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3 Ways to Ensure Your Warehouse Has a Successful WMS Software Implementation

WMS software implementation has come a long way from what it once was a few decades ago. The ease of getting your warehouse management system up and running all boils down to the warehouse software you pick for your operations. It’s the difference between a long, expensive, excruciating process and a quick, cost-effective, pain-free implementation.

You’re selecting WMS software but are worried about implementation problems. Let’s look at some common issues and possible solutions to guarantee a smooth transition.

In this blog, we’ll help you understand:

  • Common WMS Software Implementation Problems
    1. Software Unable to Meet Requirements
    2. Unforeseen Implementation Costs
    3. Speed of Implementation Too Slow
    4. Hard to Set Up
    5. Workers Resistant to Change
  • 3 Ways to Ensuring Your WMS Software Implementation is a Success
    1. Make Sure You Understand the Business Requirements
    2. Make Sure You Have the Right Team
    3. Make Sure You Have the Right System
  • Seamless Implementation | Minimal Disruption
  • FAQs

Common WMS Software Implementation Problems

Up until recently, the complex nature of WMS software was the stuff integration nightmares were made of. They required a ton of technical expertise just to implement them successfully and get them to align with an organization’s functional requirements.

Thankfully, these robust systems have come a long way since then. That’s not to say they all meet the best practice procedures and business requirements most industries require to run their warehouse operations effectively.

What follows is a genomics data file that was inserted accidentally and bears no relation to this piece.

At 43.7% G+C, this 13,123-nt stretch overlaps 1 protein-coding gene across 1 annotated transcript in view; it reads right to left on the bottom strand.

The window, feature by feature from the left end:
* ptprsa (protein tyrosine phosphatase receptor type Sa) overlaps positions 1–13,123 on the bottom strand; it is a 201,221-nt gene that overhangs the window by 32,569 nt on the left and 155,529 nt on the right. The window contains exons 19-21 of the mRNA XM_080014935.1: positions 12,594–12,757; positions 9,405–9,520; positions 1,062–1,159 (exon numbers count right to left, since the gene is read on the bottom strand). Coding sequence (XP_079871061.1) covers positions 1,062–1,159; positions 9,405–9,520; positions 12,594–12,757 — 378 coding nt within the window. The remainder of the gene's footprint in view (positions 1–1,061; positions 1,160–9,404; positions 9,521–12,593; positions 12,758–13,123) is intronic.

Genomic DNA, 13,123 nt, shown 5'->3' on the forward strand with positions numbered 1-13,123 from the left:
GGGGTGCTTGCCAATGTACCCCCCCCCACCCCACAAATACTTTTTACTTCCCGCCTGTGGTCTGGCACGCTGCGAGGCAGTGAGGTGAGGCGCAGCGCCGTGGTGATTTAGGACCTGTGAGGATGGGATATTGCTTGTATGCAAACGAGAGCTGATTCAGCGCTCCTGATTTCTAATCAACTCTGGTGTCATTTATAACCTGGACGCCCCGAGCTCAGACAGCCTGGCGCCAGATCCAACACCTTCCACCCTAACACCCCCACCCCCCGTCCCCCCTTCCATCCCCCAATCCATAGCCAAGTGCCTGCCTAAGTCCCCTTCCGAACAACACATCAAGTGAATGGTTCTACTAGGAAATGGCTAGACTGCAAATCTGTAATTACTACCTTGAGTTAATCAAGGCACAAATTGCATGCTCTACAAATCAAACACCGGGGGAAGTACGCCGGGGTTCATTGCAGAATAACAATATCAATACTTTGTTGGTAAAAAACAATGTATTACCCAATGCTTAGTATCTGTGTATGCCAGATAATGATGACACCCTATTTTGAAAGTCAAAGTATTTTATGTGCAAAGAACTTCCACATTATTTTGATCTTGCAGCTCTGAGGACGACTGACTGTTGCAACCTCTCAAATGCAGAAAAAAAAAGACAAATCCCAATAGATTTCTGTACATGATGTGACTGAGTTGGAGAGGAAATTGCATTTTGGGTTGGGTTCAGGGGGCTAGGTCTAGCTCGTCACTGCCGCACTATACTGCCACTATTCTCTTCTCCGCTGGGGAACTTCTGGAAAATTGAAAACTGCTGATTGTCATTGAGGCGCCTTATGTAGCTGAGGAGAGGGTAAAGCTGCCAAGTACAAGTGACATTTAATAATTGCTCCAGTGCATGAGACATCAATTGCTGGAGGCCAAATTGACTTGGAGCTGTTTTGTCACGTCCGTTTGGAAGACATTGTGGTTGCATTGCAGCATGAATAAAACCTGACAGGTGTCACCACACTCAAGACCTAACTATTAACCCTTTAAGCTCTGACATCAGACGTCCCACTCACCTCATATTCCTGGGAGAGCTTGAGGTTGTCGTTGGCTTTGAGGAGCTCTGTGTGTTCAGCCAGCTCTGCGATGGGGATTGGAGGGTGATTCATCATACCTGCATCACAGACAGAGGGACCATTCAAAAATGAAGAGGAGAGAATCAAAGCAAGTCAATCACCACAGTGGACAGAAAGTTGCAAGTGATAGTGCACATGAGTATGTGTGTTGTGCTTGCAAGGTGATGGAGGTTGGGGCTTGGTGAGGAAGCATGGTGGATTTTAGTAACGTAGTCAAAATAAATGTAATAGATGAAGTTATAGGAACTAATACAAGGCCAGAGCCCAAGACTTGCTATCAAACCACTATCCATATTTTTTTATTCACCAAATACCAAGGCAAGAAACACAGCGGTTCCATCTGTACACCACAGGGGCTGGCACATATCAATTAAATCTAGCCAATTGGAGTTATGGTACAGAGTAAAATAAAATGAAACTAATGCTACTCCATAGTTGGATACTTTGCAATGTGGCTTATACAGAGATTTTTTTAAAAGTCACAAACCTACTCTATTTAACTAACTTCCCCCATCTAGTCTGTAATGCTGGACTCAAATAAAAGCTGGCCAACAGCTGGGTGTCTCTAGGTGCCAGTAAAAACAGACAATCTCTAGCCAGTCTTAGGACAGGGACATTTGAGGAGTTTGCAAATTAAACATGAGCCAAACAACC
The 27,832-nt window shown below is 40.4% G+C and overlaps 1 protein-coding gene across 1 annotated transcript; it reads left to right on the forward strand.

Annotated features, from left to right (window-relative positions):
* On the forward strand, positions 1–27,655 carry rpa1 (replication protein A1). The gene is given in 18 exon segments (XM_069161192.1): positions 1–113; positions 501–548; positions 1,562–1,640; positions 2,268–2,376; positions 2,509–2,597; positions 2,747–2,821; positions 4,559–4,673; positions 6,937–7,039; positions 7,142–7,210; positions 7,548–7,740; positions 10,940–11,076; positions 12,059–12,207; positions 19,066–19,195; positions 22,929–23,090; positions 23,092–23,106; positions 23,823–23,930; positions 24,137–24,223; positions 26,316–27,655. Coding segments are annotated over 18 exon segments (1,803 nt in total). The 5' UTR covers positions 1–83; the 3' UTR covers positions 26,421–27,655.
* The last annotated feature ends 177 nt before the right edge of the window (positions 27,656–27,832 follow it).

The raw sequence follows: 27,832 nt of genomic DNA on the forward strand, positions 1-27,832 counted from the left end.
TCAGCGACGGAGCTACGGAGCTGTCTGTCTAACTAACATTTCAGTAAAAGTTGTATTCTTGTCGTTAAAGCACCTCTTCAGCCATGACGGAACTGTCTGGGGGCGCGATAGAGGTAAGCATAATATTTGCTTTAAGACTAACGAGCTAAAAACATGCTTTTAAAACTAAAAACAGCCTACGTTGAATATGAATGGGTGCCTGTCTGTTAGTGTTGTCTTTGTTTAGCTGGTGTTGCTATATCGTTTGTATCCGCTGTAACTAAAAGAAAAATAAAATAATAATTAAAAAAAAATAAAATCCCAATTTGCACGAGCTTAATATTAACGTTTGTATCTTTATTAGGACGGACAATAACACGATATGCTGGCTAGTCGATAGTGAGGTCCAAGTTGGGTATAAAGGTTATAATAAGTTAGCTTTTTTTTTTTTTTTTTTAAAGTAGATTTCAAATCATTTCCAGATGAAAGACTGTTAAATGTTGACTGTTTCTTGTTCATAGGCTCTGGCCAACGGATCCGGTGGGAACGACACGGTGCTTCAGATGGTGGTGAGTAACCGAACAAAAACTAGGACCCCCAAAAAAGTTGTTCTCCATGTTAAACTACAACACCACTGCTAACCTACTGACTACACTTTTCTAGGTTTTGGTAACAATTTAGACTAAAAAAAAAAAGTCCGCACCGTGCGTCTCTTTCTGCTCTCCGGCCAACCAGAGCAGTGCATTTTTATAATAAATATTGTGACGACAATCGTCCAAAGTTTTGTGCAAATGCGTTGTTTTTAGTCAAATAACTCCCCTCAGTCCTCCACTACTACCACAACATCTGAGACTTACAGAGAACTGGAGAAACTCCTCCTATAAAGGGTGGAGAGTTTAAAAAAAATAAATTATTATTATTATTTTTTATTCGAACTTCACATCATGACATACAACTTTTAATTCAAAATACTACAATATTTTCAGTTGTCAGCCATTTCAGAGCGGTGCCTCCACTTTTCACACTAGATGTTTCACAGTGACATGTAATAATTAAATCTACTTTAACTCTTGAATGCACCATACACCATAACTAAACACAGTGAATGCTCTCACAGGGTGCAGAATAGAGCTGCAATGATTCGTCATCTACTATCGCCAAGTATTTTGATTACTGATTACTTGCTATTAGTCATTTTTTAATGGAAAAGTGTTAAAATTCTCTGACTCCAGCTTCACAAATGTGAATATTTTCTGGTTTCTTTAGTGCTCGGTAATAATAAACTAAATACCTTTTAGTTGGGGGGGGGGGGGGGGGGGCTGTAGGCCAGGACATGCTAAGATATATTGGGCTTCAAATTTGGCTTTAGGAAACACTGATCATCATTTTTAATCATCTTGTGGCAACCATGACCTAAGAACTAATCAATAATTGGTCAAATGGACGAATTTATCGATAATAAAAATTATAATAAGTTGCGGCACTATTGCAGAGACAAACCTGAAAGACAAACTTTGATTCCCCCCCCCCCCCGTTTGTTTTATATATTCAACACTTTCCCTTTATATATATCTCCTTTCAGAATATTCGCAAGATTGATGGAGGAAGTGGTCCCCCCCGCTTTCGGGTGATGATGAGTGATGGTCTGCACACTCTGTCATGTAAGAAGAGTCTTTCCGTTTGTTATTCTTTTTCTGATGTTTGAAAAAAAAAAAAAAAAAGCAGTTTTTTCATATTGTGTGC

Let’s explore some common warehouse management software implementation problems you might run into when trying to go live.

1. Software Unable to Meet Requirements

The capabilities that come with today’s off-the-shelf warehouse software exceed those of their traditional counterparts. They include a wide array of built-in functional requirements designed to match the needs of organizations in different industries.

But, even the best WMS software on the market may not adequately fulfill every business need. You might need to modify the system to align it to your company’s functional requirements. Before you go this route, there are two things you need to think about:

  1. Are the changes you intend to make necessary, and will they improve your warehouse operations?
  2. Would you benefit from changing your processes to match the best practices approach built into the WMS software?

Rather than stick to the “this-is-how-we’ve-always-done-it” mentality to justify software modifications, it’s important to consider the downside of modifying the code. Some potential challenges you’re likely to run into include:

    • Integration integrity issues
    • Drawn-out implementation timeframes
    • Higher-than-average total cost of ownership
    • Increased maintenance and support fees
    • Limited upgradeability with new version releases

2. Unforeseen Implementation Costs 

You and your team have met with various WMS vendors and analyzed every possible detail over the past several months. You’ve narrowed down your provider selection and have a pretty comprehensive estimate of the total implementation costs associated with the new system. Management has given the nod for the project to proceed.

While everything might look great on paper, some unforeseen implementation costs will likely blow your budget once the project kicks off.

Staffing Costs